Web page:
Full Text Available The article describes tasks that electronic collections of rare books fulfill: broad access for readers to rare and valuable editions providing, preservation of ensuring of the original. On the example of the electronic collection of the Central Scientific Library of the V.N. Karazin Kharkiv National University – «eScriptorium: electronic archive of rare books and manuscripts for research and education» the possibility of the full-text resources of the valuable editions using is shown. The principles of creation, structure, chronological frameworks, directions of adding the documents to the archive are represented. The perspectives of the project development are outlined as well as examples of the digital libraries of the European countries and Ukraine are provided, the actual task of preserving the originals of the rare books of the country is raised, the innovative approaches to serving users with electronic resources are considered. The evidences of cooperation of the Central Scientific Library of the V.N. Karazin Kharkiv National University with the largest world digital libraries: World Digital Library and Europeana are provided.

  2. The use of quality benchmarking in assessing web resources for the dermatology virtual branch library of the National electronic Library for Health (NeLH).

    Science.gov (United States)

    Kamel Boulos, M N; Roudsari, A V; Gordon, C; Muir Gray, J A

    2001-01-01

    In 1998, the U.K. National Health Service Information for Health Strategy proposed the implementation of a National electronic Library for Health to provide clinicians, healthcare managers and planners, patients and the public with easy, round the clock access to high quality, up-to-date electronic information on health and healthcare. The Virtual Branch Libraries are among the most important components of the National electronic Library for Health. They aim at creating online knowledge based communities, each concerned with some specific clinical and other health-related topics. This study is about the envisaged Dermatology Virtual Branch Libraries of the National electronic Library for Health. It aims at selecting suitable dermatology Web resources for inclusion in the forthcoming Virtual Branch Libraries after establishing preliminary quality benchmarking rules for this task. Psoriasis, being a common dermatological condition, has been chosen as a starting point. Because quality is a principal concern of the National electronic Library for Health, the study includes a review of the major quality benchmarking systems available today for assessing health-related Web sites. The methodology of developing a quality benchmarking system has been also reviewed. Aided by metasearch Web tools, candidate resources were hand-selected in light of the reviewed benchmarking systems and specific criteria set by the authors. Over 90 professional and patient-oriented Web resources on psoriasis and dermatology in general are suggested for inclusion in the forthcoming Dermatology Virtual Branch Libraries. The idea of an all-in knowledge-hallmarking instrument for the National electronic Library for Health is also proposed based on the reviewed quality benchmarking systems. Skilled, methodical, organized human reviewing, selection and filtering based on well-defined quality appraisal criteria seems likely to be the key ingredient in the envisaged National electronic Library for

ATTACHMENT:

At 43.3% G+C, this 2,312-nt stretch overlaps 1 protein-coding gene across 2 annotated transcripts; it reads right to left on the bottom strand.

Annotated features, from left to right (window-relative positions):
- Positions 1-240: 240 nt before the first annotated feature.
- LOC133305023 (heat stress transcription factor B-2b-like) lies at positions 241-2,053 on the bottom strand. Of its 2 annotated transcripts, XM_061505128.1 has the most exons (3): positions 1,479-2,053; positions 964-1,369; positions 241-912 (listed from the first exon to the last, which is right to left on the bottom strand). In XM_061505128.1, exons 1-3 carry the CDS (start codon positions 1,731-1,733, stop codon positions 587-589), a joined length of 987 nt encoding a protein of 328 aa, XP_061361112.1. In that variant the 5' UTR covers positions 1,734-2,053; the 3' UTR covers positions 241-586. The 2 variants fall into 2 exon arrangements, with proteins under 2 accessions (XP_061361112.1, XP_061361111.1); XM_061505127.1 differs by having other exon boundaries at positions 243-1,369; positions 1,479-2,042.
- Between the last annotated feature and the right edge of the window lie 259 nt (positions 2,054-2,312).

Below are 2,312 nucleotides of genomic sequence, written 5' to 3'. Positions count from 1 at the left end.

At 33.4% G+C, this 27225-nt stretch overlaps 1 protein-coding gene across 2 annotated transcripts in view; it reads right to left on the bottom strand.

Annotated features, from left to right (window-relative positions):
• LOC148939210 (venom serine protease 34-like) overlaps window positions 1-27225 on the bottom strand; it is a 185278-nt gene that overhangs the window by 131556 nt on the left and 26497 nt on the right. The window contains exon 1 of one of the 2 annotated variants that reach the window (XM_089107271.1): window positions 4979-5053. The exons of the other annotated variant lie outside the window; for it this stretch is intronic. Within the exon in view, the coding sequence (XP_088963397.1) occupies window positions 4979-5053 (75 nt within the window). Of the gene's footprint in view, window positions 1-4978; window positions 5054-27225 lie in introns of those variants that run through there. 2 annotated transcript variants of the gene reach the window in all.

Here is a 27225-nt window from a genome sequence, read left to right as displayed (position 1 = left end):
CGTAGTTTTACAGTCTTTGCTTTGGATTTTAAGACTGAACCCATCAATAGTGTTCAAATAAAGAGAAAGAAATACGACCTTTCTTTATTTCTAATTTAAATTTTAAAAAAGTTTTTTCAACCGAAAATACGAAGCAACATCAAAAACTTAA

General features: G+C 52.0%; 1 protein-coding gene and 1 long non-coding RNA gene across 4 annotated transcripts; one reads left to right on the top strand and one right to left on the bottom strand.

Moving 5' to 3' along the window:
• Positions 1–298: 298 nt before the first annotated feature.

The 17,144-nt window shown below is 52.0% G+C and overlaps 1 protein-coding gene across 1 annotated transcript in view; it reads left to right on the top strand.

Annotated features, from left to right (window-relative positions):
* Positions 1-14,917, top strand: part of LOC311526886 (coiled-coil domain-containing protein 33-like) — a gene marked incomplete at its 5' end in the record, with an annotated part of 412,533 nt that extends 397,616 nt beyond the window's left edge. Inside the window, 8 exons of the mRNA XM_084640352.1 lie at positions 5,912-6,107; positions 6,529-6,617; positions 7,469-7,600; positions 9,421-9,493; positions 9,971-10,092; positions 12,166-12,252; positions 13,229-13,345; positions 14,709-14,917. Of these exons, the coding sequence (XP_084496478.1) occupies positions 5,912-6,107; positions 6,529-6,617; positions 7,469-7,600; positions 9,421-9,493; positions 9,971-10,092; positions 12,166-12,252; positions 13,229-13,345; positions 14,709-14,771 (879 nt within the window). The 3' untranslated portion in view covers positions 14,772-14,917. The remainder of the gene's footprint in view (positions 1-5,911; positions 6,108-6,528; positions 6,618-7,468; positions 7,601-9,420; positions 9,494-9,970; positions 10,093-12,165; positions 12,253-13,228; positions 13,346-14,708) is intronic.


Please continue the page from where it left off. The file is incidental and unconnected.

3. THE IMPACT OF ELECTRONIC ISSUANCE OF RECEIPTS FOR FEES IN THE SCHOOL TEACHERS’ PROFESSIONAL ACCOUNTING

    OpenAIRE

    Vergara Moncada, Raúl Jesús

    2014-01-01

    Currently, in almost all of the Tax Administrations under the structure of American Center of Tax Administration (CIAT) are in an extensive development of the first electronic age with the voluntary use of spreadsheets, then with the Electronic Program Book (PLE), new formats of books and records related to tax matters, and recently with electronic invoices. The Peruvian case is no stranger to the National Superintendence of Tax Administration (SUNAT), which has implemented for the time being...

  4. Electronic Grey Literature in Accelerator Science and Its Allied Subjects : Selected Web Resources for Scientists and Engineers

    CERN Document Server

    Rajendiran, P

    2006-01-01

    Grey literature Web resources in the field of accelerator science and its allied subjects are collected for the scientists and engineers of RRCAT (Raja Ramanna Centre for Advanced Technology). For definition purposes the different types of grey literature are described. The Web resources collected and compiled in this article (with an overview and link for each) specifically focus on technical reports, preprints or e-prints, which meet the main information needs of RRCAT users.